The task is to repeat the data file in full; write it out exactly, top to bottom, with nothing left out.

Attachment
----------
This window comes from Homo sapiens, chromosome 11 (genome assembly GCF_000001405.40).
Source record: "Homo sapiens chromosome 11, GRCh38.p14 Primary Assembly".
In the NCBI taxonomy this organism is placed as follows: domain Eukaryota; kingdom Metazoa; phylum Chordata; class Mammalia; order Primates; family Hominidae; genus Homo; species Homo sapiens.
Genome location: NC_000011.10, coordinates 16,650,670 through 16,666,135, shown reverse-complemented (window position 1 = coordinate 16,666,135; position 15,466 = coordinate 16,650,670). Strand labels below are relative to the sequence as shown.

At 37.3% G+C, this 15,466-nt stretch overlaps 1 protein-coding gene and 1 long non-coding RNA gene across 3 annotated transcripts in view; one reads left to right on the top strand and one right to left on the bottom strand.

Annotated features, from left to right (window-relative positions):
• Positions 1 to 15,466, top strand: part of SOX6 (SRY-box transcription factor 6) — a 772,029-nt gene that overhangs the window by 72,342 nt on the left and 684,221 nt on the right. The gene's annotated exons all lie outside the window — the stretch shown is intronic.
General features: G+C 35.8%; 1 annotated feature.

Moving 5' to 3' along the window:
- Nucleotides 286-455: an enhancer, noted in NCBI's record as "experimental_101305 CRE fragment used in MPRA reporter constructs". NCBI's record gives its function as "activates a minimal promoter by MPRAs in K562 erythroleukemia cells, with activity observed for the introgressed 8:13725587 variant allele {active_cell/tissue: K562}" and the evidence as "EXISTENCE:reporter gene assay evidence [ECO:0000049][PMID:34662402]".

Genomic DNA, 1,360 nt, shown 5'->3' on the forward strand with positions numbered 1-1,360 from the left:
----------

This window comes from Homo sapiens, chromosome 11 (genome assembly GCF_000001405.40).
Source record: "Homo sapiens chromosome 11, GRCh38.p14 Primary Assembly".
In the NCBI taxonomy this organism is placed as follows: domain Eukaryota; kingdom Metazoa; phylum Chordata; class Mammalia; order Primates; family Hominidae; genus Homo; species Homo sapiens.
Genome location: NC_000011.10, coordinates 16,650,670 through 16,666,135, shown reverse-complemented (window position 1 = coordinate 16,666,135; position 15,466 = coordinate 16,650,670). Strand labels below are relative to the sequence as shown.

At 37.3% G+C, this 15,466-nt stretch overlaps 1 protein-coding gene and 1 long non-coding RNA gene across 3 annotated transcripts in view; one reads left to right on the top strand and one right to left on the bottom strand.

Annotated features, from left to right (window-relative positions):
• Positions 1 to 15,466, top strand: part of SOX6 (SRY-box transcription factor 6) — a 772,029-nt gene that overhangs the window by 72,342 nt on the left and 684,221 nt on the right. The gene's annotated exons all lie outside the window — the stretch shown is intronic.
General features: G+C 35.8%; 1 annotated feature.

Moving 5' to 3' along the window:
- Nucleotides 286-455: an enhancer, noted in NCBI's record as "experimental_101305 CRE fragment used in MPRA reporter constructs". NCBI's record gives its function as "activates a minimal promoter by MPRAs in K562 erythroleukemia cells, with activity observed for the introgressed 8:13725587 variant allele {active_cell/tissue: K562}" and the evidence as "EXISTENCE:reporter gene assay evidence [ECO:0000049][PMID:34662402]".

Genomic DNA, 1,360 nt, shown 5'->3' on the forward strand with positions numbered 1-1,360 from the left: